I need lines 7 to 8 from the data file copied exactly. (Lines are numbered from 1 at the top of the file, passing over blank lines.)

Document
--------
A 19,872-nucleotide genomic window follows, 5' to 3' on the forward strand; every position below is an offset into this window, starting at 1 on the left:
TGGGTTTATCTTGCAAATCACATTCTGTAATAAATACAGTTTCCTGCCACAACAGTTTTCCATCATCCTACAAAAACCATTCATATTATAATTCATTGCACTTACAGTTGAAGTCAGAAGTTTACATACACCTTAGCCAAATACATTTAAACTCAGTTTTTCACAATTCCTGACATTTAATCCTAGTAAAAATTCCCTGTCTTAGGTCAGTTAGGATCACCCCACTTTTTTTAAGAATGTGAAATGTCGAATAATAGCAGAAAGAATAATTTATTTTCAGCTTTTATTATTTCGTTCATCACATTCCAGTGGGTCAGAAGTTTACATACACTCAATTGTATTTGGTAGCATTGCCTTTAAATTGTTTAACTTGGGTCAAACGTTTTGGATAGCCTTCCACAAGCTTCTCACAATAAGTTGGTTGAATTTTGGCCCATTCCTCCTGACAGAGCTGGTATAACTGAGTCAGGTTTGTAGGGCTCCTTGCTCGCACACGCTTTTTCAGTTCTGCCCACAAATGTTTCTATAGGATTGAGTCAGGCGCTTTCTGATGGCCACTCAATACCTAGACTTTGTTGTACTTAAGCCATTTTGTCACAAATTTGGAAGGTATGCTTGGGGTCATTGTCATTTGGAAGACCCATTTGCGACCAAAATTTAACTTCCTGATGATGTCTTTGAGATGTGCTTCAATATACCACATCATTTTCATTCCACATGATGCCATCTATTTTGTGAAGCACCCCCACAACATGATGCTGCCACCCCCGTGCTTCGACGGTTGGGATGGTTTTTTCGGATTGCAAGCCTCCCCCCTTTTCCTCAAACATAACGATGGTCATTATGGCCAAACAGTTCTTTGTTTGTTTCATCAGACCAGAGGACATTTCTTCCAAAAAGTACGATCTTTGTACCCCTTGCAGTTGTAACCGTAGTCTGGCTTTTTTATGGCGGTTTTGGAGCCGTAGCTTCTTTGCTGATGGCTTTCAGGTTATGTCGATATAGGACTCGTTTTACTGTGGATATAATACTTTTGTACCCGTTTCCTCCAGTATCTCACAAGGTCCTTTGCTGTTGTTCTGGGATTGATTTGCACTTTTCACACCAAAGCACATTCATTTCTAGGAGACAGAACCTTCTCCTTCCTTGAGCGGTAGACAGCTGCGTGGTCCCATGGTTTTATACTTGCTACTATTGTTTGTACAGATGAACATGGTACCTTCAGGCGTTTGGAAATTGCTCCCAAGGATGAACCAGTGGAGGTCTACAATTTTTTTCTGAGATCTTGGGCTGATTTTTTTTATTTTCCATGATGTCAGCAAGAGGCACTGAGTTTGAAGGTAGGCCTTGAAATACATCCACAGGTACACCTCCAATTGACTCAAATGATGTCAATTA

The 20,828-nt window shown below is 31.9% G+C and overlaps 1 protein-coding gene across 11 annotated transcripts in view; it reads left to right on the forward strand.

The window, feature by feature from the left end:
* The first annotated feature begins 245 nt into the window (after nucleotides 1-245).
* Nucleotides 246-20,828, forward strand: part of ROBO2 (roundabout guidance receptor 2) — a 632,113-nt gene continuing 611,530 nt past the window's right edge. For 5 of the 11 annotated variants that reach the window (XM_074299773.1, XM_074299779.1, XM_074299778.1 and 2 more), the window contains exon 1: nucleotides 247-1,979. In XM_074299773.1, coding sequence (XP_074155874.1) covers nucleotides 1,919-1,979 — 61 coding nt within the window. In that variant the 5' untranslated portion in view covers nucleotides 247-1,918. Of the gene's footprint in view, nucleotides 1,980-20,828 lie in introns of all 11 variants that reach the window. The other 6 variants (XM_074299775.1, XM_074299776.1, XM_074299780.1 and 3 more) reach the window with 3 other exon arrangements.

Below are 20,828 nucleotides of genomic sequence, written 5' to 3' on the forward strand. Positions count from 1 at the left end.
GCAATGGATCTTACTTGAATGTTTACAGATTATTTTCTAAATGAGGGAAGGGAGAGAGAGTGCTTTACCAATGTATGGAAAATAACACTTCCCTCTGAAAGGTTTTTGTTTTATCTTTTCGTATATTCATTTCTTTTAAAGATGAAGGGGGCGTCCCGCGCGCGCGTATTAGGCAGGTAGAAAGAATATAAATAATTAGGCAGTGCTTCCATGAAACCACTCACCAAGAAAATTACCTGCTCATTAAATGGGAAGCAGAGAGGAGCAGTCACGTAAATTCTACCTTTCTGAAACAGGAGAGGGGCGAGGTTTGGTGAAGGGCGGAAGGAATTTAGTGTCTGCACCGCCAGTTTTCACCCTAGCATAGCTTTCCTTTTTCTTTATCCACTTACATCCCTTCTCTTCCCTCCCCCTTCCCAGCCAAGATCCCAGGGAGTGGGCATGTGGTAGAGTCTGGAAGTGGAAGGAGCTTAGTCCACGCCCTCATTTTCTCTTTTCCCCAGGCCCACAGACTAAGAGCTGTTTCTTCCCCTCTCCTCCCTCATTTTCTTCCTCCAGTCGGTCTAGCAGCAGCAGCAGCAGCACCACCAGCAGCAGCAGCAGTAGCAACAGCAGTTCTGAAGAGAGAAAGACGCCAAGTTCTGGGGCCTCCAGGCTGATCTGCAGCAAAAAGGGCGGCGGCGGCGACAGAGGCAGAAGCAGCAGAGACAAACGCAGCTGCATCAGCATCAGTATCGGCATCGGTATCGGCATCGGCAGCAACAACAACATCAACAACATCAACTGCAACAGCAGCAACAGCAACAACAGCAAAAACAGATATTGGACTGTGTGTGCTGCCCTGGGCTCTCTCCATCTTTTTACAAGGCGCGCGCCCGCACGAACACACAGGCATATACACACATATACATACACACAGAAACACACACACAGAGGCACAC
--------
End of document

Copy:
Below are 20,828 nucleotides of genomic sequence, written 5' to 3' on the forward strand. Positions count from 1 at the left end.
GCAATGGATCTTACTTGAATGTTTACAGATTATTTTCTAAATGAGGGAAGGGAGAGAGAGTGCTTTACCAATGTATGGAAAATAACACTTCCCTCTGAAAGGTTTTTGTTTTATCTTTTCGTATATTCATTTCTTTTAAAGATGAAGGGGGCGTCCCGCGCGCGCGTATTAGGCAGGTAGAAAGAATATAAATAATTAGGCAGTGCTTCCATGAAACCACTCACCAAGAAAATTACCTGCTCATTAAATGGGAAGCAGAGAGGAGCAGTCACGTAAATTCTACCTTTCTGAAACAGGAGAGGGGCGAGGTTTGGTGAAGGGCGGAAGGAATTTAGTGTCTGCACCGCCAGTTTTCACCCTAGCATAGCTTTCCTTTTTCTTTATCCACTTACATCCCTTCTCTTCCCTCCCCCTTCCCAGCCAAGATCCCAGGGAGTGGGCATGTGGTAGAGTCTGGAAGTGGAAGGAGCTTAGTCCACGCCCTCATTTTCTCTTTTCCCCAGGCCCACAGACTAAGAGCTGTTTCTTCCCCTCTCCTCCCTCATTTTCTTCCTCCAGTCGGTCTAGCAGCAGCAGCAGCAGCACCACCAGCAGCAGCAGCAGTAGCAACAGCAGTTCTGAAGAGAGAAAGACGCCAAGTTCTGGGGCCTCCAGGCTGATCTGCAGCAAAAAGGGCGGCGGCGGCGACAGAGGCAGAAGCAGCAGAGACAAACGCAGCTGCATCAGCATCAGTATCGGCATCGGTATCGGCATCGGCAGCAACAACAACATCAACAACATCAACTGCAACAGCAGCAACAGCAACAACAGCAAAAACAGATATTGGACTGTGTGTGCTGCCCTGGGCTCTCTCCATCTTTTTACAAGGCGCGCGCCCGCACGAACACACAGGCATATACACACATATACATACACACAGAAACACACACACAGAGGCACAC